alexa Elective abdominal hysterectomy in Nigerian Jehovah's Witnesses.
Reproductive Medicine

Reproductive Medicine

Gynecology & Obstetrics

Author(s): Oladapo OT

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In a retrospective study at a university hospital, the perioperative morbidity associated with elective total abdominal hysterectomy in 23 Jehovah's Witnesses was compared with that of 46 non-Witness controls. The mean operative blood loss was significantly less, the procedure was lengthier and the average postoperative hospital stay was longer in the study than in the control group. Febrile morbidity was insignificantly more frequent among the study group (OR: 2.05, CI: 0.61-6.88) and there was no significant difference between the overall morbidity experienced by patients in both groups (study: 43.5% versus control: 39.1%; P = 0.73). The perioperative morbidity associated with elective abdominal hysterectomy in patients unwilling to accept blood transfusion does not justify the denial of this important gynaecological surgery when indicated. Gynaecologists in poor resource settings should consciously aim at providing 'bloodless' care for all their patients undergoing abdominal hysterectomy as this may translate to reduced blood loss and decreased need for blood transfusion.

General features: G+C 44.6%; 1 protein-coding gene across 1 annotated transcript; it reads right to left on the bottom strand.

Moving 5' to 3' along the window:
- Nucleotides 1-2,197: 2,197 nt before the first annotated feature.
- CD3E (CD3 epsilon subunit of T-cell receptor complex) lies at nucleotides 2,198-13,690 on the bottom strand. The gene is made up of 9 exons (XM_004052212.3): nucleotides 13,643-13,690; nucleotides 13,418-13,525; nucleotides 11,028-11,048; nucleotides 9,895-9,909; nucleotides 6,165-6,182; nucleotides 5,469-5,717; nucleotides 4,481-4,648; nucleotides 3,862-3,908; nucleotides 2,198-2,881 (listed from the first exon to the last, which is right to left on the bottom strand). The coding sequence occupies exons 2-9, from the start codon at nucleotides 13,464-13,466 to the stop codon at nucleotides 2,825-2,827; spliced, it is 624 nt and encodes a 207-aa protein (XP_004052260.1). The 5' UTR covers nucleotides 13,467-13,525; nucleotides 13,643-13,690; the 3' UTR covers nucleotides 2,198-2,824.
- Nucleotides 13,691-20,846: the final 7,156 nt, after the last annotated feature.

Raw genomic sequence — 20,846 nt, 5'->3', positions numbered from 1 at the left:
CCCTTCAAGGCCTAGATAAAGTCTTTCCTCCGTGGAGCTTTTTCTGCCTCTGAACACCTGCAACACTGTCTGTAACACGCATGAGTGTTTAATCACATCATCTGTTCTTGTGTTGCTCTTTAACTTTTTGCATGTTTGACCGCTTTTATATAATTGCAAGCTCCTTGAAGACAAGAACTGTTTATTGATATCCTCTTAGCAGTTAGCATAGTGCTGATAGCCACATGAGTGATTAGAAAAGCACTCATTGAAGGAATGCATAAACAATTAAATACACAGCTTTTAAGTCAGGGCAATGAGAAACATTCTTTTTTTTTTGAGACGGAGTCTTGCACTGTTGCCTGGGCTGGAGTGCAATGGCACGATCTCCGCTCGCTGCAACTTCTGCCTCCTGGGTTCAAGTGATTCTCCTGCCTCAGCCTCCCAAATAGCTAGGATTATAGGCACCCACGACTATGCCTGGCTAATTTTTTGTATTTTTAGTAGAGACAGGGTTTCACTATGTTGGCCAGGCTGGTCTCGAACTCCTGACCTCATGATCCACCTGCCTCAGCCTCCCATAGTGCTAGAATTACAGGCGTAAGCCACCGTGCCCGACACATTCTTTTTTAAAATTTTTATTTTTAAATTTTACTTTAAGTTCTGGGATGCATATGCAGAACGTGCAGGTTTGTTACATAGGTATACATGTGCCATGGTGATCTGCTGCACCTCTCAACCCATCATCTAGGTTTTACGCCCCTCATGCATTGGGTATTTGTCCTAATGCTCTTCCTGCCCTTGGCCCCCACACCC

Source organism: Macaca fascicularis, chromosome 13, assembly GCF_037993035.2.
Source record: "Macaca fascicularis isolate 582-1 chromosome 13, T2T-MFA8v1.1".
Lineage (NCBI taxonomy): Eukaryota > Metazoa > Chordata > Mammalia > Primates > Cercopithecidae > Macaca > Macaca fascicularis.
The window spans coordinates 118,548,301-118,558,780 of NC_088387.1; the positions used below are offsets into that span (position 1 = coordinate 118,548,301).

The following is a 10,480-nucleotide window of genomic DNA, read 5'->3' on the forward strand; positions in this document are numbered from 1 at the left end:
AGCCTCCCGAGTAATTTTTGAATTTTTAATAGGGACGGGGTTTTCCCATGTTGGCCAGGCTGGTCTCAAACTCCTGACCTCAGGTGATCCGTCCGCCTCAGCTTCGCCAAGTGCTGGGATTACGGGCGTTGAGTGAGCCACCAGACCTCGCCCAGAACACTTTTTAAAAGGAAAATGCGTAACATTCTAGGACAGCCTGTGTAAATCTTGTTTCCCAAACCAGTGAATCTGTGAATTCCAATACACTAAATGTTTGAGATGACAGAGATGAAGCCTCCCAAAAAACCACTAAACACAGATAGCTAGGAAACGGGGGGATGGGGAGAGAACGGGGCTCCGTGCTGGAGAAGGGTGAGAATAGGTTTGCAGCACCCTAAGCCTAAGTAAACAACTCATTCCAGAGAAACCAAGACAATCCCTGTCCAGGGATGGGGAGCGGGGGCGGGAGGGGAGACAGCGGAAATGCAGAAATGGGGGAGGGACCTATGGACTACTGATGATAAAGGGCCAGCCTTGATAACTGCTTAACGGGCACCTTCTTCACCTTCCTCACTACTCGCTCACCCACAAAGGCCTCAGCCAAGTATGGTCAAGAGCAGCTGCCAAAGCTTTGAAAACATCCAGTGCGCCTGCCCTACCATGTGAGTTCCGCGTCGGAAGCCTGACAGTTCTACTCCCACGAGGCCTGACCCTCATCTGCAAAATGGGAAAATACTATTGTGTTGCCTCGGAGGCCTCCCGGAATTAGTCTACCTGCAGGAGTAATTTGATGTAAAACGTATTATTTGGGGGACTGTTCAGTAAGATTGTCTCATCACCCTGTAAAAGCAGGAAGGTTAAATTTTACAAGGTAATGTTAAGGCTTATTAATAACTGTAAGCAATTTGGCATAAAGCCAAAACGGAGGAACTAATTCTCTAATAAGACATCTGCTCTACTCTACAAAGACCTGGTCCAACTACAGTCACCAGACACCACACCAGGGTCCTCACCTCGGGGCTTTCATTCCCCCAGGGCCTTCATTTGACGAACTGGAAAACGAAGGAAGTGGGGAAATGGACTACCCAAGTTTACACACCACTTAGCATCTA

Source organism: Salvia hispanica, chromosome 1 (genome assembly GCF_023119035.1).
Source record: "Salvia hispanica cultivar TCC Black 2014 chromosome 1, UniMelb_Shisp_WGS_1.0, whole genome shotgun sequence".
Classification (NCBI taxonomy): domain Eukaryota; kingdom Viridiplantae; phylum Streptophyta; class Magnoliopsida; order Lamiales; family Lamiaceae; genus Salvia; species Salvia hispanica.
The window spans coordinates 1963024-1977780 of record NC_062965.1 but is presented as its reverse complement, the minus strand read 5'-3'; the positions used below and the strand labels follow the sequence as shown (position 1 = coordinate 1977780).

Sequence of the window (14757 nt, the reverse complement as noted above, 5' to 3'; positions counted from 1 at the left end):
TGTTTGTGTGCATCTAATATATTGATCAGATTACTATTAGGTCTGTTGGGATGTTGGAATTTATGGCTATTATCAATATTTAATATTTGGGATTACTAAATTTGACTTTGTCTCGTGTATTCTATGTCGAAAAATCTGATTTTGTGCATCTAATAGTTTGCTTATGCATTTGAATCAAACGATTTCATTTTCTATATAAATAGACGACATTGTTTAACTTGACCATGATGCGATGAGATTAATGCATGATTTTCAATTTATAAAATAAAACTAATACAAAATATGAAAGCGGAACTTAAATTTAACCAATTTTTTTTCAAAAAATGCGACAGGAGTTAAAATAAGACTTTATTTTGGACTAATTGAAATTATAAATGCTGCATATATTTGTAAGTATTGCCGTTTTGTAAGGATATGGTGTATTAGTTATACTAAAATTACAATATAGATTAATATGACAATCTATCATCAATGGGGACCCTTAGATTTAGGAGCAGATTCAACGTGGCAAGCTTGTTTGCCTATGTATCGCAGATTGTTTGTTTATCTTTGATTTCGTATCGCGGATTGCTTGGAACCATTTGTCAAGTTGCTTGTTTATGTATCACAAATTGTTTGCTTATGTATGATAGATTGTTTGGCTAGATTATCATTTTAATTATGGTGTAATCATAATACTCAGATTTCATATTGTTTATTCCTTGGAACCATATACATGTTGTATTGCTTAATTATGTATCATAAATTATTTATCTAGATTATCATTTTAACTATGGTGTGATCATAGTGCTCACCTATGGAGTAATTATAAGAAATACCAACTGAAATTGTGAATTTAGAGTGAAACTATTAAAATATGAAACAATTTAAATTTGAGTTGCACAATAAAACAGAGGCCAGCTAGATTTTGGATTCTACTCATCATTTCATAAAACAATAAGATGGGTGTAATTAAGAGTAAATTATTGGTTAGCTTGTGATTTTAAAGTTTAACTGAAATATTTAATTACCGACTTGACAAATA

This article was published in J Obstet Gynaecol. and referenced in Gynecology & Obstetrics

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